However, the critic need not be seen as an actual critic. If the critic is taken to be an ideal critic, a person we imagine as not embodied in the institution of art and immersed in a culture, we are supposing that such a person — who is possible but not actual — might determine which works are works of quality in light of different human tastes and cultures. The ideal critic will determine which tastes pick out real quality and which works in different cultures are worthy of appreciation.

Rachel Browne


Sara asked:

This is about "A belief is what we accept as truth" which was discussed on these pages.

One example I have come up with is that hundreds of years ago people believed the world was flat, in fact they knew it was flat and believed it to be true as they knew nothing else. However, later it was discovered that the world was round and so now we KNOW that it is in fact round. Before this discovery was made, the truth was that the world was flat and one could fall off it if they travelled too far out to sea.

What if we believe in something that isn't actually true? The hijackers of the planes in the States may have believed in something that they thought to be true, but that was disputed by most of the western population.

"One example I have come up with is that hundreds of years ago people believed the world was flat..."

Whoa! Hold on a bit. What you begin with is right, hundreds of years ago (some) people believed the earth was flat. But then you go on to say, "in fact [,] they knew it was flat...but they knew no such thing since (unless you believe that the earth has changed shape between then and now, do you?)the earth was then round. So how could they have possibly have known it was flat when it was false that it was flat. Can you know something which is false? I don't think so. The next thing you say may explain what is going on. You say "they believed it to be true [that the earth was flat]" and, again, you are right. They did believe it to be true. But since the earth was not flat but round, what they believed to be true was false. They had a false belief, which is to say, they made a mistake. In other words, they believed that they knew that the earth was flat. But believing you know something is one thing; actually knowing that thing is something else again. People often believe they know things, but find out later that they only believed they knew these things, but didn't because what they believed they knew turned out to be false as in the case you give. A necessary condition of knowing something is that what you know be false. That is different from claiming or believing you know something. For your claim may or may not be true, and your belief may or may not be true. I claimed to know, just a short time ago, the the United Constitution said that a person can be accused of treason only in time of war. Upon reading Article 3 of the Constitution, I found out that I was mistaken about that. I thought I knew something that I didn't know at all. Thinking you know something, and actually knowing it, are very different.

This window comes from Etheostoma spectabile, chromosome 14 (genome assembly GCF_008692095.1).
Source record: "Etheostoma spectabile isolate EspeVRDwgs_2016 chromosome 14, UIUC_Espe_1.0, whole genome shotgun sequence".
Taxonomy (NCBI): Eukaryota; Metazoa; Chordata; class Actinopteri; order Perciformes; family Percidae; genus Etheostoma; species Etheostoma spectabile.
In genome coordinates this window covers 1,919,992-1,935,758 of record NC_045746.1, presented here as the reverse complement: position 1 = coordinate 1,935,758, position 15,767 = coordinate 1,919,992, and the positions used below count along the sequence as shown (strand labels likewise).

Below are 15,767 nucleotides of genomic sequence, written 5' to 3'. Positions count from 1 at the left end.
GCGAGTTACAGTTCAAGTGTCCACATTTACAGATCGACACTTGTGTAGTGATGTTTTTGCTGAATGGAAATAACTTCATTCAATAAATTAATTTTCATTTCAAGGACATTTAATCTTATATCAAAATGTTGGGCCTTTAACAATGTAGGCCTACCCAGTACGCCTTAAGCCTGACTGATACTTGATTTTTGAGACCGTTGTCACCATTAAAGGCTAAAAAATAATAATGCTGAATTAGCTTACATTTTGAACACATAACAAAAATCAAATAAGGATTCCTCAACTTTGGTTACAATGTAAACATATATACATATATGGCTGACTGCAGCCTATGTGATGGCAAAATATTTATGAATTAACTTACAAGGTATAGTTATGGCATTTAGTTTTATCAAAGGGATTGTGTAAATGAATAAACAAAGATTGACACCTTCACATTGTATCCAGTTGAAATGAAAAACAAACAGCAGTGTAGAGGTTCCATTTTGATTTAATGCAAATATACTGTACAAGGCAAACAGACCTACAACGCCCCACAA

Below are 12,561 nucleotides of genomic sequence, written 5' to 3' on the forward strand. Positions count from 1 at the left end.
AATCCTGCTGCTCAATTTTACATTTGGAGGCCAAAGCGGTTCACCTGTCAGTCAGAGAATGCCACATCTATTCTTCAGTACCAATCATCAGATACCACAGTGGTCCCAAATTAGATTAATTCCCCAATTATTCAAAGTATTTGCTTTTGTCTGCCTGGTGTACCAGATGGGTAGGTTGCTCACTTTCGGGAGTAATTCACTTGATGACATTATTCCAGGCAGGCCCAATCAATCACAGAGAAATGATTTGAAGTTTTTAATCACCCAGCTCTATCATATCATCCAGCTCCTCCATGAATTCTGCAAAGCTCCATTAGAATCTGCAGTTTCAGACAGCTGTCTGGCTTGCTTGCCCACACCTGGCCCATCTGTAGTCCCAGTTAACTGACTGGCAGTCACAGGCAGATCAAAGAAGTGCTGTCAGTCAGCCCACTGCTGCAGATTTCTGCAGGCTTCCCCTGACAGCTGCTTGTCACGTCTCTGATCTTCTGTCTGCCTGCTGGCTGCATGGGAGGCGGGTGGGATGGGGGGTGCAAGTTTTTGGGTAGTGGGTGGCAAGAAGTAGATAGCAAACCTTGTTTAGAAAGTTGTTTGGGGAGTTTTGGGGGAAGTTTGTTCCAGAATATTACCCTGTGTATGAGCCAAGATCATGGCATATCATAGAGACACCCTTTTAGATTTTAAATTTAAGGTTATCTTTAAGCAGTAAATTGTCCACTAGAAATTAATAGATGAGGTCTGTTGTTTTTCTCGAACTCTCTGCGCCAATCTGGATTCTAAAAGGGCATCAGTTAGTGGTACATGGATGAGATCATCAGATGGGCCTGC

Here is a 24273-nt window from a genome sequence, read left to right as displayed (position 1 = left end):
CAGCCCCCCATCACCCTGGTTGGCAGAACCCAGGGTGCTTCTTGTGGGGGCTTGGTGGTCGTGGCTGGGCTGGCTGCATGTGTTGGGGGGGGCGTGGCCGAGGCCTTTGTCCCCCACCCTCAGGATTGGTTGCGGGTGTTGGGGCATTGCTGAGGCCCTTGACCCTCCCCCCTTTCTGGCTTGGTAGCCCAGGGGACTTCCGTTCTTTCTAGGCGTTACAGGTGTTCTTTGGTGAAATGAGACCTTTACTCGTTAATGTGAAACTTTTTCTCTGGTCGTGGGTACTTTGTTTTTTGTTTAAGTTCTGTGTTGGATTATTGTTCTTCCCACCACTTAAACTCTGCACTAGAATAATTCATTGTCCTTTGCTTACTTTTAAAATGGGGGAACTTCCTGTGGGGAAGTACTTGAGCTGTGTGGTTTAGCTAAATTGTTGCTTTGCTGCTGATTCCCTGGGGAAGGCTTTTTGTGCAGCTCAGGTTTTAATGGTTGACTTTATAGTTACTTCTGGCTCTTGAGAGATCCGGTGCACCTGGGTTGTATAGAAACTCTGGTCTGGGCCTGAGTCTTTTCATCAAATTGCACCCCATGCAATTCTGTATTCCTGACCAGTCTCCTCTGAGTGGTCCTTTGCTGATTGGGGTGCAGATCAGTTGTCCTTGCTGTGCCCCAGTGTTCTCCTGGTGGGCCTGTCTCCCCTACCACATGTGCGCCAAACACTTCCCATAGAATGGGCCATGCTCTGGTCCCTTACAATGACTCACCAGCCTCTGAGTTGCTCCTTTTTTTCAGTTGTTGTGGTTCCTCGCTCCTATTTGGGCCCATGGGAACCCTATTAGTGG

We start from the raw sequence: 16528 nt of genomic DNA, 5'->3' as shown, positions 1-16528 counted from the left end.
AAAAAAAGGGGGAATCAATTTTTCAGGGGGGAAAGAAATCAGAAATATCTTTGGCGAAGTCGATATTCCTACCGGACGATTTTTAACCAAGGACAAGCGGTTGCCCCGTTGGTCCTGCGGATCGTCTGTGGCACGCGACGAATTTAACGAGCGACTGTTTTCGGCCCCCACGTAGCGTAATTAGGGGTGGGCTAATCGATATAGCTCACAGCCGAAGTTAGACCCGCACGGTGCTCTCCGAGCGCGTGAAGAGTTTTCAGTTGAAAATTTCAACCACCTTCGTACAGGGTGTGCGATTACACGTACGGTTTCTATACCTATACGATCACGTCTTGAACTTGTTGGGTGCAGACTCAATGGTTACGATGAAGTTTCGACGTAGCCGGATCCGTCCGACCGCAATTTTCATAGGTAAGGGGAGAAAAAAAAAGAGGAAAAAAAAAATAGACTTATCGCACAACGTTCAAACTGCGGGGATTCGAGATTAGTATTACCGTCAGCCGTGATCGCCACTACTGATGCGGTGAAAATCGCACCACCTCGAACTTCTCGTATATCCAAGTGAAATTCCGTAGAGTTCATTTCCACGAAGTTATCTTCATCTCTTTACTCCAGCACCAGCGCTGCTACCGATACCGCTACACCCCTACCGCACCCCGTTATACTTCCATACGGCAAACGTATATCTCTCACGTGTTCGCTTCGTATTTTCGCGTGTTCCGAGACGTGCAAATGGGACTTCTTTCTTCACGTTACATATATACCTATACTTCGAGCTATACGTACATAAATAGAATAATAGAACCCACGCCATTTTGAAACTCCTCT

"However, later it was discovered that the world was round and so now we KNOW that it is in fact round..."

But, as I just pointed out, unless you believe that the earth changed shape in the meantime, it was not true that the earth was flat, not then, not now, not ever. It was always round. However (some) people thought or believed it was flat. And of course, it turns out they were wrong, and they were also wrong in what they inferred from their belief that the world was flat.

"What if we believe in something that isn't actually true? The hijackers of the planes in the States may have believed in something that they thought to be true..."

We often believe things that aren't true. After all, we are only fallible human beings, and liable to make mistakes. But with diligence and careful investigation, we can often greatly lower the probability that we are wrong, although not eliminate it altogether. The growth of science that helped this along greatly. The scientific method is the best way of decreasing the possibility that our beliefs are mistaken.